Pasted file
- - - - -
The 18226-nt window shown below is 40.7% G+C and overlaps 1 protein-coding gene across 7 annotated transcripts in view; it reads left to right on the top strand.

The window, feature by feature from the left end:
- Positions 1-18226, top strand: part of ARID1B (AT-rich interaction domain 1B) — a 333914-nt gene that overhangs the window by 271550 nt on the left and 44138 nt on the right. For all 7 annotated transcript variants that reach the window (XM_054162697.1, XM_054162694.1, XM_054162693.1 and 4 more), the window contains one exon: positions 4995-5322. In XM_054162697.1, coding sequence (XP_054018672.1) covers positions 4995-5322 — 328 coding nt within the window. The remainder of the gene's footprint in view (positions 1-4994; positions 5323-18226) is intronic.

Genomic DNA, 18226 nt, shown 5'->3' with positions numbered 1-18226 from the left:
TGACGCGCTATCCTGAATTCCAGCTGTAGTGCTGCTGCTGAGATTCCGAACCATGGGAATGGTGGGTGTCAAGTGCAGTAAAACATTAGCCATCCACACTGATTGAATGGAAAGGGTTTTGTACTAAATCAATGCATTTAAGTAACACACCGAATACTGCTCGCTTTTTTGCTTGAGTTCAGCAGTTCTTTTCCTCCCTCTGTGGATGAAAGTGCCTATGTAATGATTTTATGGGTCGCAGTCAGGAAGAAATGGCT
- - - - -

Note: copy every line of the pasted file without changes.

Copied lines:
The 18226-nt window shown below is 40.7% G+C and overlaps 1 protein-coding gene across 7 annotated transcripts in view; it reads left to right on the top strand.

The window, feature by feature from the left end:
- Positions 1-18226, top strand: part of ARID1B (AT-rich interaction domain 1B) — a 333914-nt gene that overhangs the window by 271550 nt on the left and 44138 nt on the right. For all 7 annotated transcript variants that reach the window (XM_054162697.1, XM_054162694.1, XM_054162693.1 and 4 more), the window contains one exon: positions 4995-5322. In XM_054162697.1, coding sequence (XP_054018672.1) covers positions 4995-5322 — 328 coding nt within the window. The remainder of the gene's footprint in view (positions 1-4994; positions 5323-18226) is intronic.

Genomic DNA, 18226 nt, shown 5'->3' with positions numbered 1-18226 from the left:
TGACGCGCTATCCTGAATTCCAGCTGTAGTGCTGCTGCTGAGATTCCGAACCATGGGAATGGTGGGTGTCAAGTGCAGTAAAACATTAGCCATCCACACTGATTGAATGGAAAGGGTTTTGTACTAAATCAATGCATTTAAGTAACACACCGAATACTGCTCGCTTTTTTGCTTGAGTTCAGCAGTTCTTTTCCTCCCTCTGTGGATGAAAGTGCCTATGTAATGATTTTATGGGTCGCAGTCAGGAAGAAATGGCT